The question came, and Connors nailed his line. The following year in Las Vegas he would beat Laver, then Newcombe, in two Riordan-brokered matches both billed as the Heavyweight Championship of Tennis. Riordan actually had the phrase copyrighted.
At dinner that night in New York, the new U.S. Open champ sat at one end of the table, with his mother, manager and coach. His fianc�e, who had lost to Evonne Goolagong in the semifinals, sat at the other end.
-- FALL --
A year earlier, when Jim and Colette Evert floated the idea of a May wedding, Gloria Connors was said to have objected, "Nobody wins Wimbledon on their honeymoon." So a fall date had been set, Nov. 8, at the Everts' stucco Catholic church in Fort Lauderdale. In late September, Jimbo and Chrissie went house hunting in Los Angeles. But within days, during a marathon phone call that ended at 4 a.m., they called off the wedding. He was supposed to have seen to the purchase of the house they'd agreed upon but, she recalls, "hadn't gone out of his way to do so." At some point during their conversation she said, "Let's forget about it." He said, "O.K."
At first the public learned of a mere postponement. But by mid-December, Evert was no longer wearing the ring they'd picked out in South Africa. "Our careers are the most important things," Connors said. "And so we thought it would be best to cool it."
"We were much too young," she remembers. "I think he was relieved too. Jimmy was an extrovert, and that's why he was so great with the crowds. But when it came to one-on-one, it was more difficult for him to be intimate with his emotions. He didn't have a lot of experience with it. I'm sure Gloria instilled in him a little bit of the feeling that you can't trust anybody. I have three boys now, and I can understand it. A few years ago I called Gloria and told her, 'Now I understand what you were doing.'"
The tennis world wanted very much to believe that Gloria, unable to abide anyone who failed to put her son's career first, had been behind the split. "Chrissie was going through her own great season," says Spencer Segura, "and that didn't go over with [Gloria]."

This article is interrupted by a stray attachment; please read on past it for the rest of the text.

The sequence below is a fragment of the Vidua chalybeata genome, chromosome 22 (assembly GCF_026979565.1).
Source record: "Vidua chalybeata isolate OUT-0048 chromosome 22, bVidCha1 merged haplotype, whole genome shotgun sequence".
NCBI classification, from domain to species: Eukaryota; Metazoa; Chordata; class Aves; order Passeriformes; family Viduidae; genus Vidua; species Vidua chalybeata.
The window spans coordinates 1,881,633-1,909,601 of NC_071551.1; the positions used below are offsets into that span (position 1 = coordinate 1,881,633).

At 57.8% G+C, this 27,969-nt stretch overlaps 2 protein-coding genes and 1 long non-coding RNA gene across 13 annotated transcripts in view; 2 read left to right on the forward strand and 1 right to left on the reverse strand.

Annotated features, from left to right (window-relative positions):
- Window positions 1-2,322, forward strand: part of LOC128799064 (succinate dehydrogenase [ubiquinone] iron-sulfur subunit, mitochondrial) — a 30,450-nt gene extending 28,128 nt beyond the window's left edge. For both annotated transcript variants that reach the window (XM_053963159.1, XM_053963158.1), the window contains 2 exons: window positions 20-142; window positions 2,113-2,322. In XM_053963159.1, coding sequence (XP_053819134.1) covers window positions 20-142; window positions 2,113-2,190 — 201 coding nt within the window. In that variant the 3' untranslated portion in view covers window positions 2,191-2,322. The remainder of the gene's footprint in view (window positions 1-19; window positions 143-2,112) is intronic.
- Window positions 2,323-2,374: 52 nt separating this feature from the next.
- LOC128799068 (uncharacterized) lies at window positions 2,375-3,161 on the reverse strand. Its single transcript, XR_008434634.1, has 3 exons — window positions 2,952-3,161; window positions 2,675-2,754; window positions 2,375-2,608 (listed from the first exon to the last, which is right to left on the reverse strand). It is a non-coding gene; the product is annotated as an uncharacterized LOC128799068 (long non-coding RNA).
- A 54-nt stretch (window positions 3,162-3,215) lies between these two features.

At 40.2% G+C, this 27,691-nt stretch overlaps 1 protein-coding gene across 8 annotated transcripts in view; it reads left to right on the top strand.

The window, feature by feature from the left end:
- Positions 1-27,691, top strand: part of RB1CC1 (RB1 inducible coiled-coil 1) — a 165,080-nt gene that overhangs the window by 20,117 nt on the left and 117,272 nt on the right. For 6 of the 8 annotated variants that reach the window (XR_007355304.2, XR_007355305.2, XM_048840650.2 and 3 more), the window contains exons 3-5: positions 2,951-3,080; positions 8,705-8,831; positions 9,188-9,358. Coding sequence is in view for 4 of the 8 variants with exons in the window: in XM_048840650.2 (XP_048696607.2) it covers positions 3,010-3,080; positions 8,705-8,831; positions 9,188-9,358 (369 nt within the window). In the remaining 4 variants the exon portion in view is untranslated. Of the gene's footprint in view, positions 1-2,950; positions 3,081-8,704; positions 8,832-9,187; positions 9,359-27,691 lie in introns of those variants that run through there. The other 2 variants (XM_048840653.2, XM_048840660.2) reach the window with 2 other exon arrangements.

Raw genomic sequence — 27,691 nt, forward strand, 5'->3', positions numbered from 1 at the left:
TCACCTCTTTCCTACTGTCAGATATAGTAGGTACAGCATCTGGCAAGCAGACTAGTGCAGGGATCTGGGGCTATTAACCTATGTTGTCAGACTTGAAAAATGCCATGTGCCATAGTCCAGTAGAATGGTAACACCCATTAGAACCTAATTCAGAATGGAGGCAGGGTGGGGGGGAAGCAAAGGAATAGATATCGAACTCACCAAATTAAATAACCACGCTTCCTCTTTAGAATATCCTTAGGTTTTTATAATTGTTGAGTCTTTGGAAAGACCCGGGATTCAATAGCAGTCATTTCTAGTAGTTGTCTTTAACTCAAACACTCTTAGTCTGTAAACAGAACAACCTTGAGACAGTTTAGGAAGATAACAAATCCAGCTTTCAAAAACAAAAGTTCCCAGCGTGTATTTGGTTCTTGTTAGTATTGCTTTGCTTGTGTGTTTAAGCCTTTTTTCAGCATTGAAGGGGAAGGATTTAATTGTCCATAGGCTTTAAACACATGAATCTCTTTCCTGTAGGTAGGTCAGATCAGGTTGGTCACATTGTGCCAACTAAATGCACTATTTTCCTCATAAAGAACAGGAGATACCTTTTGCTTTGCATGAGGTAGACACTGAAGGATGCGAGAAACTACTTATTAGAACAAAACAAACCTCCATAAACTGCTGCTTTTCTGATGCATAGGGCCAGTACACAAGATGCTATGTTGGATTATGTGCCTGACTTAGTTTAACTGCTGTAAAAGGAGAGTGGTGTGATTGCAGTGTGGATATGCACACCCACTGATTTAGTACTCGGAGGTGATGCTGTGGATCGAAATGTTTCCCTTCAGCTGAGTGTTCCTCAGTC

Evert disputes that. "Gloria didn't break us up," she says. "But in her mind I'm sure she would have liked someone who could travel with him and take care of him. And if I were trying to be Number 1, I couldn't do that."
Connors, with an assist from Evert, had nonetheless taken tennis for quite a ride. A Nielsen survey released in the aftermath of the '74 Open found that nearly 34 million Americans now considered themselves to be at least occasional tennis players, a more than threefold increase in four years. The sport had made even greater strides as a spectacle, with a Harris poll finding that the number of Americans who followed tennis had jumped from 17% to 26% over the year, placing it just behind the holy trinity of football, baseball and basketball. Of course, many others had laid the foundation--"The boom began before Connors arrived," says Drysdale, sticking up for the old-timers--including Riggs and Billie Jean King, with their smackdown in the Astrodome a year earlier, and Hunt, who was able to place WCT matches, usually featuring Laver, Newcombe, Rosewall, Ashe or Smith, on network TV.
Early the next year Newcombe, the one member of the old guard who could match Connors in talent and flair, sounded a warning. "He can pull every antic he likes," he said shortly before the two met in their second Las Vegas challenge match. "But without winning he's not going to be what he is today.... He's aggressive, he's young, he's American, and he's a fing good tennis player. The rest of it is just Bill Riordan, an old-time fight promoter."